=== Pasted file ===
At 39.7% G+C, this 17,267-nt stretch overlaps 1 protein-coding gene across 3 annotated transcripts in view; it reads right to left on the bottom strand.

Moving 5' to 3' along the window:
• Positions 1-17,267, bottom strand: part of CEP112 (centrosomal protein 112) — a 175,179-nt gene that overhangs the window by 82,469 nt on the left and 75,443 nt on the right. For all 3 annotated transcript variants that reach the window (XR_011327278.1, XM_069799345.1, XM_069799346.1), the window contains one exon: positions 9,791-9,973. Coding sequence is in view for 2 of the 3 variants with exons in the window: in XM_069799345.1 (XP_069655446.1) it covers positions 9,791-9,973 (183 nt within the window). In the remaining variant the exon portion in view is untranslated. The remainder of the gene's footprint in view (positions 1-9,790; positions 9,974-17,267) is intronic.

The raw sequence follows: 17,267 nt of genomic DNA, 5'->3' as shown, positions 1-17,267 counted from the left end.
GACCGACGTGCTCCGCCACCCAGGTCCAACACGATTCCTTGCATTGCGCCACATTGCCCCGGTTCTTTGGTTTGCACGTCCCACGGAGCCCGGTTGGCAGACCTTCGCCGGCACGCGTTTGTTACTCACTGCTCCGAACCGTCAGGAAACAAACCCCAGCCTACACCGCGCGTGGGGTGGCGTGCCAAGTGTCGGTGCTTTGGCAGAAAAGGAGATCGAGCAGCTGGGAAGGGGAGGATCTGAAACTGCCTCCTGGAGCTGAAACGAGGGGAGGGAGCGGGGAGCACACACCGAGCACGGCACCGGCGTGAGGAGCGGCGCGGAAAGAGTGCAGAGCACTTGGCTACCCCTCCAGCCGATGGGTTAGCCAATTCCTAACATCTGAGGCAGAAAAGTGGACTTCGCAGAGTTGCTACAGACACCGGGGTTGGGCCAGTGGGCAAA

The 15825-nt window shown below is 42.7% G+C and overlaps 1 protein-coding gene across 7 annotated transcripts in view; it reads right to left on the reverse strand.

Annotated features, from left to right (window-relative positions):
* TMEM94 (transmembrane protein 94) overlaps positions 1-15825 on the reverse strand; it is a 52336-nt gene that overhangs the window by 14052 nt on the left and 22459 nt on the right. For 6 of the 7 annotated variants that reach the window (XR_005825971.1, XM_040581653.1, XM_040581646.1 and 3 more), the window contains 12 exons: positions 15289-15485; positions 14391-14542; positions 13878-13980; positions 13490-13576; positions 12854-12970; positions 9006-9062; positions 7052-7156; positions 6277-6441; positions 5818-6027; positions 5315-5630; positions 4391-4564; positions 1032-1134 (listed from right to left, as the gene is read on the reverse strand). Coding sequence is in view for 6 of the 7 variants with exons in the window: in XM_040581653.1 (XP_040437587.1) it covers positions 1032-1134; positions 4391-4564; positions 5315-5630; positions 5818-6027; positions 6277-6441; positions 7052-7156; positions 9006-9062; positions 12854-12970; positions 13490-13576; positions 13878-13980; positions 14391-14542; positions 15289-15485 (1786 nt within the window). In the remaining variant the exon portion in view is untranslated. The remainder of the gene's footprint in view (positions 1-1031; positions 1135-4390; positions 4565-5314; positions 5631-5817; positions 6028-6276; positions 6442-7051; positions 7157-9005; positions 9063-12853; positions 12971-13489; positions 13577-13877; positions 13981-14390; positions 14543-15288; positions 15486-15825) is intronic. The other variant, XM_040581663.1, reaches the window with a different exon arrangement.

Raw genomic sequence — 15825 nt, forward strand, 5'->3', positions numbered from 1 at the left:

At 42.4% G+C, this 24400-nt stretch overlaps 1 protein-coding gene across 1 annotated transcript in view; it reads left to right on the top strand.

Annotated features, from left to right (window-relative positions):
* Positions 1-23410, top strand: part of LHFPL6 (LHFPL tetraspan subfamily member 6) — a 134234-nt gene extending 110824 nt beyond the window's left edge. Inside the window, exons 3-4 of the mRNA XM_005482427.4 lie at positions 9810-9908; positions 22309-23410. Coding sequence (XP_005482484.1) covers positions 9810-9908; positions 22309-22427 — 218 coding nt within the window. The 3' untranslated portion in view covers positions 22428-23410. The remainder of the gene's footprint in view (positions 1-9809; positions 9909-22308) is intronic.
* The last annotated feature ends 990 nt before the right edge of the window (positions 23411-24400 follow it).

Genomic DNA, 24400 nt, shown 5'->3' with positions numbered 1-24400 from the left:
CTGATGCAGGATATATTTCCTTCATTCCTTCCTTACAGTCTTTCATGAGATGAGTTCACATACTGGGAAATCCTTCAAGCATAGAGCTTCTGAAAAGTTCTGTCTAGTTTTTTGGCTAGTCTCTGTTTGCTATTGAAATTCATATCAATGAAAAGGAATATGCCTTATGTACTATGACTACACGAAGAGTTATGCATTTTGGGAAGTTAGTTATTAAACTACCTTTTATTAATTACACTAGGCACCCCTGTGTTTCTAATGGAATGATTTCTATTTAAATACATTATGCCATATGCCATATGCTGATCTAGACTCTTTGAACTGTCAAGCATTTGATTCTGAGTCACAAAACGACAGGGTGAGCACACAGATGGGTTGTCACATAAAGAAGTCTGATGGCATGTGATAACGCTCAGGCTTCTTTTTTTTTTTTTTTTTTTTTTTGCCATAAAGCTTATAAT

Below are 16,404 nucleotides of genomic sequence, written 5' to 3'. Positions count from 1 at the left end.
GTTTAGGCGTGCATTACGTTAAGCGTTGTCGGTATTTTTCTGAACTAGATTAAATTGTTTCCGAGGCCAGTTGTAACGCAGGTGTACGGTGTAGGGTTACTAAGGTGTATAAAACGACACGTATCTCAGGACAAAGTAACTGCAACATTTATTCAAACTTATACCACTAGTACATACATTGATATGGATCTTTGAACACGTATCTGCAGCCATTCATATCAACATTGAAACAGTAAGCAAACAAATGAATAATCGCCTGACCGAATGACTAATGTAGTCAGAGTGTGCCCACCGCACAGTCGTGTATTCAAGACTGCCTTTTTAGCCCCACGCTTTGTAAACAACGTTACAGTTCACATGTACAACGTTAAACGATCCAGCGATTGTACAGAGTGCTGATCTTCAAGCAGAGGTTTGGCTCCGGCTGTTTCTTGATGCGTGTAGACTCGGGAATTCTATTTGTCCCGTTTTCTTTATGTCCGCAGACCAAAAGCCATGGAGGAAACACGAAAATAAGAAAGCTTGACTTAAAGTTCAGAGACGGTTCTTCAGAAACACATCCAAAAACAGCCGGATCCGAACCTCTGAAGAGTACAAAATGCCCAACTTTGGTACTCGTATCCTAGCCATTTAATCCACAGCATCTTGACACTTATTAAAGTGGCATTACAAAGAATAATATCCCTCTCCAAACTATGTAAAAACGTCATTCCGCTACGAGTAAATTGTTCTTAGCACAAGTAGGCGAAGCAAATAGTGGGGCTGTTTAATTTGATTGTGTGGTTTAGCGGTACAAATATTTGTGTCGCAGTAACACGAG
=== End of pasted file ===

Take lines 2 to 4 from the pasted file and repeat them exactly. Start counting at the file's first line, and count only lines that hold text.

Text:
Moving 5' to 3' along the window:
• Positions 1-17,267, bottom strand: part of CEP112 (centrosomal protein 112) — a 175,179-nt gene that overhangs the window by 82,469 nt on the left and 75,443 nt on the right. For all 3 annotated transcript variants that reach the window (XR_011327278.1, XM_069799345.1, XM_069799346.1), the window contains one exon: positions 9,791-9,973. Coding sequence is in view for 2 of the 3 variants with exons in the window: in XM_069799345.1 (XP_069655446.1) it covers positions 9,791-9,973 (183 nt within the window). In the remaining variant the exon portion in view is untranslated. The remainder of the gene's footprint in view (positions 1-9,790; positions 9,974-17,267) is intronic.

The raw sequence follows: 17,267 nt of genomic DNA, 5'->3' as shown, positions 1-17,267 counted from the left end.